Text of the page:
Wednesday July 23 has been designated an official day of mourning to remember those who died on flight MH17, prime minister Mark Rutte has announced.
Flags will be at half mast on government buildings and church bells will be rung for five minutes prior to the landing of the first plane bringing back the first bodies of the dead.
The plane is expected to arrive at Eindhoven air base at 16.00 hours.
Relatives, king Willem-Alexander, queen Máxima, prime minister Mark Rutte and deputy premier Lodewijk Asscher will be present at the airport. A one-minute silence will be observed shortly after the arrival.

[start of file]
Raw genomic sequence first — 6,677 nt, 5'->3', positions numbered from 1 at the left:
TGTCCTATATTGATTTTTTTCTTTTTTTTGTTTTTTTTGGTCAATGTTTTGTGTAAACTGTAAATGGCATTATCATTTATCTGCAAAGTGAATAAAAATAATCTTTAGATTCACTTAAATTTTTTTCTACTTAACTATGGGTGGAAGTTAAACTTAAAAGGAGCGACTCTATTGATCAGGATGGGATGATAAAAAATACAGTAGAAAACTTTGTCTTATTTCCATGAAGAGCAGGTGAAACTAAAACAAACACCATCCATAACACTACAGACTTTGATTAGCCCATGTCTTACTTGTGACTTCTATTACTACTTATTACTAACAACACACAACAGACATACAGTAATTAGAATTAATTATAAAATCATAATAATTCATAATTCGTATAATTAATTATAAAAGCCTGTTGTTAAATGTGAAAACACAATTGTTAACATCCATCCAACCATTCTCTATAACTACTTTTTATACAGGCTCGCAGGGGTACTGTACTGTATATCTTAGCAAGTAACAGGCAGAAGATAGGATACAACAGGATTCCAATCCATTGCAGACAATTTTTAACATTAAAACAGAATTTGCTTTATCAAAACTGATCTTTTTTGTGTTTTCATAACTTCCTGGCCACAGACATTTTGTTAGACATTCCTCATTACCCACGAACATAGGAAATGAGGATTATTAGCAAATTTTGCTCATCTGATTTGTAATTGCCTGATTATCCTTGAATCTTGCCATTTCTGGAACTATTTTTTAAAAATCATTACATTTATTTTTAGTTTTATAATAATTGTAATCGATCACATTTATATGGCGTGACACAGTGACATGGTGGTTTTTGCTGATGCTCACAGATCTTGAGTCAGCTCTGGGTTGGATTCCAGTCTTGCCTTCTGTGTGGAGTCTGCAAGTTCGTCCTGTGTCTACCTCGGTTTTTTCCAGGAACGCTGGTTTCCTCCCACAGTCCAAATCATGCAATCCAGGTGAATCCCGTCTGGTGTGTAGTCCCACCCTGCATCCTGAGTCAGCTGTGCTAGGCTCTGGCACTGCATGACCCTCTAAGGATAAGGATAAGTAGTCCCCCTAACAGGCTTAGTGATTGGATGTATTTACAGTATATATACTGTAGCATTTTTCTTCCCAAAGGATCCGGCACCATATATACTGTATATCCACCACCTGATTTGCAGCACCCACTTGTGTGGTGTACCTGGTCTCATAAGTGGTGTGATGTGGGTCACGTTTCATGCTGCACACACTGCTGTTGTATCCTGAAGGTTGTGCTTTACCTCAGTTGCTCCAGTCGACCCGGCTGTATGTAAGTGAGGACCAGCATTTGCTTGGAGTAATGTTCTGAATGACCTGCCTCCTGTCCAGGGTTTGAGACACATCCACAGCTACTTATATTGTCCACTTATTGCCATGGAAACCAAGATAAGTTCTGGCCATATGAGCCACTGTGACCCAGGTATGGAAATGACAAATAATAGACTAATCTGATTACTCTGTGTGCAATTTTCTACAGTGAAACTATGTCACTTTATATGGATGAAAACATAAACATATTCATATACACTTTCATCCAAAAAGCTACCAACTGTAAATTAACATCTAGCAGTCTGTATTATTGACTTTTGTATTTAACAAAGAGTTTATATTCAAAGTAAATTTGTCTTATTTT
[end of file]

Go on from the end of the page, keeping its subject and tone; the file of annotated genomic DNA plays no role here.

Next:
MPs from the VVD, ChristenUnie and SGP among others had urged parliament to proclaim a national day of mourning earlier but prime minister Mark Rutte said such a day was not in keeping with Dutch tradition.
The Netherlands does commemorate important occasions such as the 1953 floods which killed nearly 2,000 people but rarely declares official days of mourning. The last time this happened was when queen Wilhelmina died in 1962.
193 Dutch nationals died when the Boeing 777 travelling from Amsterdam to Kuala Lumpur was brought down in rebel-held Ukraine, close to the Russian border. Many were families leaving for their summer holiday. The dead include 80 teenagers, children and babies.
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